District of Mitrovica
||This article may require copy editing for grammar, style, cohesion, tone, or spelling. (March 2014)|
Map showing Mitrovica Region within Kosovo.
- % water
9.2 km² (3.6 sq mi)
|Area code||+381 (0)28|
|Time zone||CET, summer CEST|
Mitrovica District (Albanian: Qarku i Mitrovicës, Serbian: митровачки округ) is one the seven Districts of Kosovo, located in the northernmost part of Kosovo.[a] Its administrative centre is the city of Mitrovica, the largest city of the district. The district borders on the District of Peć the south-west, District of Pristina in the south-east and east, and Serbia in the north.
In terms of size it is the second largest district (with 2141 km²) in Kosovo. It has good transport connections in all directions and shows economic potential.
The first human habitations here can be traced back to the Prehistoric period. Some Neolithic sites have been discovered in the Mitrovica District, for example in Runik, Zhitkoc and Karagac, Vallac and Fafos. This region was populated by Dardanians, an Illyrian tribe that lived in the territory of today's Kosovo.
By the end of the 1st century BC, the Romans invaded the region. At the time, one of the most important centres in the region was Municipium Dardanorum, localized in the village of Socanica, Municipality of Leposavic. Archeological sites from the Roman period were also found in the territory of Vushtrri (Vicianum), for example the ruins in the village Pestova and the Rashan Fortress.
After the Romans, the territory of Mitrovica Region was occupied by Byzantium. During the Justinian I period (527-565), the Old Fortress in Vushtrri was built, which remains the city center today. By the end of the 9th century, the Region of Mitrovica became part of the Bulgarian state of Samuel. The area was conquered by the Nemanjić dynasty in 1185. During the Serbian rule, the region and Kosovo in general became a political and spiritual centre of the Serbian Kingdom. The Ottomans came to the region in the 14th century and stayed until the 17th century. During the Ottoman invasion, Islam spread in this area and many mosques, Turkish baths, madrasah, bridges and Ottoman houses were built. The cities of Vushtrri, Mitrovica and Zvecan became some of the largest cities in the region and some of the most important in the Ottoman Empire. In 1912, after the Ottoman capitulation, Serbia conquered the territory of Kosovo. In the first World War, the region was part of the Austro-Hungarian Empire (1915–18), then part of the Kingdom of Serbs, Croats and Slovenes. In World War II, Germany conquered most of territory of the Mitrovica Region, while the Skenderaj were under Italians. After World War II, under Yugoslavia the economy in the Mitrovica region was on its culmination.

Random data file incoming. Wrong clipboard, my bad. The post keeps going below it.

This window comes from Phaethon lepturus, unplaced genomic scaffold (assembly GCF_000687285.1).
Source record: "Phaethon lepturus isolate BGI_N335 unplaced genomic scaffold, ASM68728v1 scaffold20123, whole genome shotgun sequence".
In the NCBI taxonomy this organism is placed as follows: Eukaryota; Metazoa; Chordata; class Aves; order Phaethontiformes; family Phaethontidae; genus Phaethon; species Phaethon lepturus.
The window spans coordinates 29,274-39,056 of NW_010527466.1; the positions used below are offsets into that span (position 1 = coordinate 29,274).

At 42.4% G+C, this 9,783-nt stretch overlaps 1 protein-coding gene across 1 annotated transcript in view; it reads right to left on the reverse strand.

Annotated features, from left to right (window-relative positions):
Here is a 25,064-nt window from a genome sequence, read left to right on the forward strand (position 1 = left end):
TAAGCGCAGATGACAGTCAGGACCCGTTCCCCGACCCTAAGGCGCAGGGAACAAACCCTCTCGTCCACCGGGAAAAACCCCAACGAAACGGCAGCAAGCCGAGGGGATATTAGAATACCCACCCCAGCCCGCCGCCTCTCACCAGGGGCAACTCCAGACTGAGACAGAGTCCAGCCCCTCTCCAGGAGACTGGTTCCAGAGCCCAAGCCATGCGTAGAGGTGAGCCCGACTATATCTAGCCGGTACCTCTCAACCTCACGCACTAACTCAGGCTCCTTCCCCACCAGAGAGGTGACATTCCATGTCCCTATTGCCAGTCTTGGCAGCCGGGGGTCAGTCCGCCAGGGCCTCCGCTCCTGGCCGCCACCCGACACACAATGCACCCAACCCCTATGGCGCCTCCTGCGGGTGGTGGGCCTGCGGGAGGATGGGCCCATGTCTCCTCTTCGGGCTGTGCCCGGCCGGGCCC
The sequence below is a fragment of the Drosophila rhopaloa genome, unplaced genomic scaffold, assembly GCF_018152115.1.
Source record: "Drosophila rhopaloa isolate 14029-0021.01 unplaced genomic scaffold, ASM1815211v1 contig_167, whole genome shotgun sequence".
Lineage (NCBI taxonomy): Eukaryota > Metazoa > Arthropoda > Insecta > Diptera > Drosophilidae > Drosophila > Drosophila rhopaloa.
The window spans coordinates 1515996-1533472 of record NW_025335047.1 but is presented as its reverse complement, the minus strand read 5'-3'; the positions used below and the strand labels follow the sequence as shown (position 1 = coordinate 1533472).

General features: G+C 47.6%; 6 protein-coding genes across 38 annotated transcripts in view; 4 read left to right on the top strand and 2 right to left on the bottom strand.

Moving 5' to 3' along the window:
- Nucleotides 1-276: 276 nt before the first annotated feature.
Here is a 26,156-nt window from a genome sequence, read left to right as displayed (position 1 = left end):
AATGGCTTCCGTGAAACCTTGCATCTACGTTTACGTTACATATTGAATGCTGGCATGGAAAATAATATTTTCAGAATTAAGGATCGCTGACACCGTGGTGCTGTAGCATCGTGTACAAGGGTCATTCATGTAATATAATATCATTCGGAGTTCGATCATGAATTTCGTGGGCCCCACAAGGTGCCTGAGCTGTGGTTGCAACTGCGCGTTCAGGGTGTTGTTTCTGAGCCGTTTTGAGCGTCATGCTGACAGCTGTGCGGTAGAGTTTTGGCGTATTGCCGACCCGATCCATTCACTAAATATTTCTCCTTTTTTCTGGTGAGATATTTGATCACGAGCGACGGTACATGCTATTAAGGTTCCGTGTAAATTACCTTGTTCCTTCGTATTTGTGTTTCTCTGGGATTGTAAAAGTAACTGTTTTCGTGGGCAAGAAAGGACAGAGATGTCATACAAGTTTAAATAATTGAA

The terrain of the Mitrovica District is rugged and mountainous, comprising the south portion of Kopaonik mountain on the north-east, with the highest point Pančić's Peak 2,017 meters above sea level (the northernmost extremity of Kosovo). The mountain ranges of Rogozna and Mokra Gora extend on the north-west by Zubin Potok with the peak of Berim, 1,731 meters (5,679 ft). The northern part of Drenica and Qyqavica mountain occupies the south-west part of region, while in the south east the boundary extends on the Plain of Kosovo. In the center of the region is the Ibar valley, where Mitrovica lies.